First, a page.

The Three Stooges of Writing

by James Scott Bell

healthywealthyNo, that’s not a typo. I’m not talking about the three “stages” of writing. I’m talking about the Moe, Larry and Curly inside your head.

You know what I mean. You’re writing along, and then, all of a sudden, slap … poke … bam … woob woob woob! You’ve got a whole lot of Stooge noise going on.

So I thought it best to isolate these boys and deal with them once and for all, lest our writing time become a comedy of errors.

Moe is Perfectionism

Ah, Moe. He thinks he’s the boss. And he backs it up with violence. The two-finger eye poke, the basic slap, and any tool he can lay his hands on. And he’s always angry about something.

So you may be writing or editing, and suddenly you’re smacked with, That’s no good. And neither am I! Who am I kidding, trying to be a writer? 

Or you’ve finished a novel, you’ve done the very best you can, and the next step is submission. But then you get your eyes poked by your inner Moe. You knucklehead! This isn’t nearly good enough! Submit it, and you’ll get turned down and never get another shot! 

Now, there’s nothing wrong with a little bit of constructive questioning. But that’s far from the ham-fisted Moe! You’ve got to stop that Stooge in his tracks How? I suggest you do it physically (that, after all, is the Stooge style). Slap your cheek (gently!) and say, Stop it! All you can do is all you can do. And all you can do is enough!

Don’t laugh. This is a little trick that actually works. You can interrupt destructive thoughts with a physical move, then replace the thought with a better one, or with some positive action. When I was just starting out I’d sometimes get a Moe in my head, and he was vicious. So one day I slapped myself and, out loud, quoted Cher from Moonstruck: “Snap out of it!”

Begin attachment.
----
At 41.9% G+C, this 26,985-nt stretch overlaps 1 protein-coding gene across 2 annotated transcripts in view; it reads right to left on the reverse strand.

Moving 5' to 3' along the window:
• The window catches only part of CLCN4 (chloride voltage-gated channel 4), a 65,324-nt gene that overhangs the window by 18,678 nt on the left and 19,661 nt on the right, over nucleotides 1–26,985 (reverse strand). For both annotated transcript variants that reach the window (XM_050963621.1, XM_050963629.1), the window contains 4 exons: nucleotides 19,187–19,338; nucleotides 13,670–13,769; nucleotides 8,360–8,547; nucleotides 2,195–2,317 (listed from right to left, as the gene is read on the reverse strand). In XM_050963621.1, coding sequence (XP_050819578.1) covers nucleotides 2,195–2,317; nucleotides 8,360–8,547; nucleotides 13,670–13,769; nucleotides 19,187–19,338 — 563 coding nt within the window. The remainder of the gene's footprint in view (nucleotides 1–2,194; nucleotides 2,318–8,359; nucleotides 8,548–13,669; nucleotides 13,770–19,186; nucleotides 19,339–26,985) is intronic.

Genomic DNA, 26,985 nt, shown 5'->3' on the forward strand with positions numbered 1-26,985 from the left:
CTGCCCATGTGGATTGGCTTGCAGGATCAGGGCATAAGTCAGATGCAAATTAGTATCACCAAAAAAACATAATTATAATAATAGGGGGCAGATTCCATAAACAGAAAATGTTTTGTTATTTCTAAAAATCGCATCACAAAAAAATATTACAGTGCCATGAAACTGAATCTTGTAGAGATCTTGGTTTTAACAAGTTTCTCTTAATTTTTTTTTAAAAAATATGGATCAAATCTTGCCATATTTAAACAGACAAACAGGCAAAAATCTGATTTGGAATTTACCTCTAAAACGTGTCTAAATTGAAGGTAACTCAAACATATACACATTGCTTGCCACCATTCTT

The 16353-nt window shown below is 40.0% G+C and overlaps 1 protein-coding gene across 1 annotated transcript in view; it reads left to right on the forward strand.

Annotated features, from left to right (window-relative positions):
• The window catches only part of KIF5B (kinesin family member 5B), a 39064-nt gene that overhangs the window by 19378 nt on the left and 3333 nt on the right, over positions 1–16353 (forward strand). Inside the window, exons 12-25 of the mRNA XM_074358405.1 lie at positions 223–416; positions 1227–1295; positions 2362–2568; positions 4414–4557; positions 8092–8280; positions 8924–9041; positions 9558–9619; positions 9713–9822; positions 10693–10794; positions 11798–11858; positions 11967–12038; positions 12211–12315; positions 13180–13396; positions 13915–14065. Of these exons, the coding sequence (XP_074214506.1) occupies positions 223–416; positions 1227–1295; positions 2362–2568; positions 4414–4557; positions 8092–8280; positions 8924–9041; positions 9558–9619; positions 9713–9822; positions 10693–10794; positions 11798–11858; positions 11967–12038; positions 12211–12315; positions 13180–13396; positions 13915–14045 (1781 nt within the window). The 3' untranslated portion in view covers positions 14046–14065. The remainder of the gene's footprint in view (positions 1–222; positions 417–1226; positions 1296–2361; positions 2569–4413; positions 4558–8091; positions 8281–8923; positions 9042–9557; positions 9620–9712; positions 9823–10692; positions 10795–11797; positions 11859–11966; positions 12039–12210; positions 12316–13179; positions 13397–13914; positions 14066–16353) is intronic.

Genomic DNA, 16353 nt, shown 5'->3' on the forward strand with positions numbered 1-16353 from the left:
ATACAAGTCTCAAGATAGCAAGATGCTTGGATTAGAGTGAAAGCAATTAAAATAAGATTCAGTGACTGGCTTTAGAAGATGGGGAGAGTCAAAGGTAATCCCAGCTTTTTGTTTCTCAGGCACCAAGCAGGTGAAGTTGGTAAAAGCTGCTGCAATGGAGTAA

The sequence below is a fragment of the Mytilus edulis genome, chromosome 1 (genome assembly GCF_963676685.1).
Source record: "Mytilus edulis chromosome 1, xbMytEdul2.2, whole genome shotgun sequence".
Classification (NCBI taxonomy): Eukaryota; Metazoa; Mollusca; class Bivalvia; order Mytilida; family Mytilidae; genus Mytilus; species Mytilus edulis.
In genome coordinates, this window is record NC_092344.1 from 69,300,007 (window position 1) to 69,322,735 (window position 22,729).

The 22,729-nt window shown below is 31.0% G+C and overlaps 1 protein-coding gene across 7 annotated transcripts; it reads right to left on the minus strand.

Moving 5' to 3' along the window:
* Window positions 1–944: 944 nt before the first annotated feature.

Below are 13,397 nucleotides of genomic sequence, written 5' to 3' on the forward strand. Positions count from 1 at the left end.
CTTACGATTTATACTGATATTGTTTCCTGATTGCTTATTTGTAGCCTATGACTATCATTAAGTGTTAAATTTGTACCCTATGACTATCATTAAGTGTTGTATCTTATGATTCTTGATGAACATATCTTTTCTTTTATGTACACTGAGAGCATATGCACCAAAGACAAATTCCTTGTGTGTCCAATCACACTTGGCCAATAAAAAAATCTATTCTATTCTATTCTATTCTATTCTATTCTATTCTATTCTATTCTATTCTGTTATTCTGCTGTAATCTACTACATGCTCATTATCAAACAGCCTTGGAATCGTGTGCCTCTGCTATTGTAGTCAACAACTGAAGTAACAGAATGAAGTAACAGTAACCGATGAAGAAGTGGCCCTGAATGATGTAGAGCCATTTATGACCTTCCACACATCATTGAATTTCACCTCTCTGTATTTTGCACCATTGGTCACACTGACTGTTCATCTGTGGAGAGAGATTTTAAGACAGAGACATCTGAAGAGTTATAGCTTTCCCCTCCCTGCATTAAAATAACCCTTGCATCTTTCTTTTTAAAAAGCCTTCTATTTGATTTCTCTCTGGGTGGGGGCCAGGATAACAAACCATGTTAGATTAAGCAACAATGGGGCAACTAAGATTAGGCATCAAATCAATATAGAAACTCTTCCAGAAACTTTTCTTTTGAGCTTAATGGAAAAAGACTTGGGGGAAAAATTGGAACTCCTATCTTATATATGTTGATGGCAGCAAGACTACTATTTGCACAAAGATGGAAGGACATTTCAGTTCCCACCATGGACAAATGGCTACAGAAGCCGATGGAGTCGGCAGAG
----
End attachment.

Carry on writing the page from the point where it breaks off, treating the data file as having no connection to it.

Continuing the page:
And then immediately went back to my writing.

Do this and at the very least you’ll be getting more words down on the page. That’s a lot better than letting Moe rule your roost.

Larry is Befuddlement

Poor Larry. He smarter than Curly but dumber than Moe, and is always caught somewhere in the middle. He spends most of his time confused. He can’t do a thing with his hair. When Moe slaps him, he usually has no idea why.

Ever feel like Larry about the publishing business? Should I go for an agent? How do I query an agent? How many agents can I query at once? Should I self-publish? How do I do that and get discovered? Will it hurt my chances of getting a traditional contract someday?

And then one day you’re slapped, and you don’t know why. Why didn’t they like my novel? Why didn’t it meet their needs? Is that just a phrase or does it mean I stink?

Your inner Larry needs get some education. Make a list of the areas you’re confused about. Write them down. Define them. And then you can make a plan to study each area.

Because I was once told I couldn’t learn to write fiction, and then went out and learned, I strongly believe that anything you need to learn to move forward in your career you can learn. The information is out there.

You don’t have to live with Larry in your head.

Curly is Emotion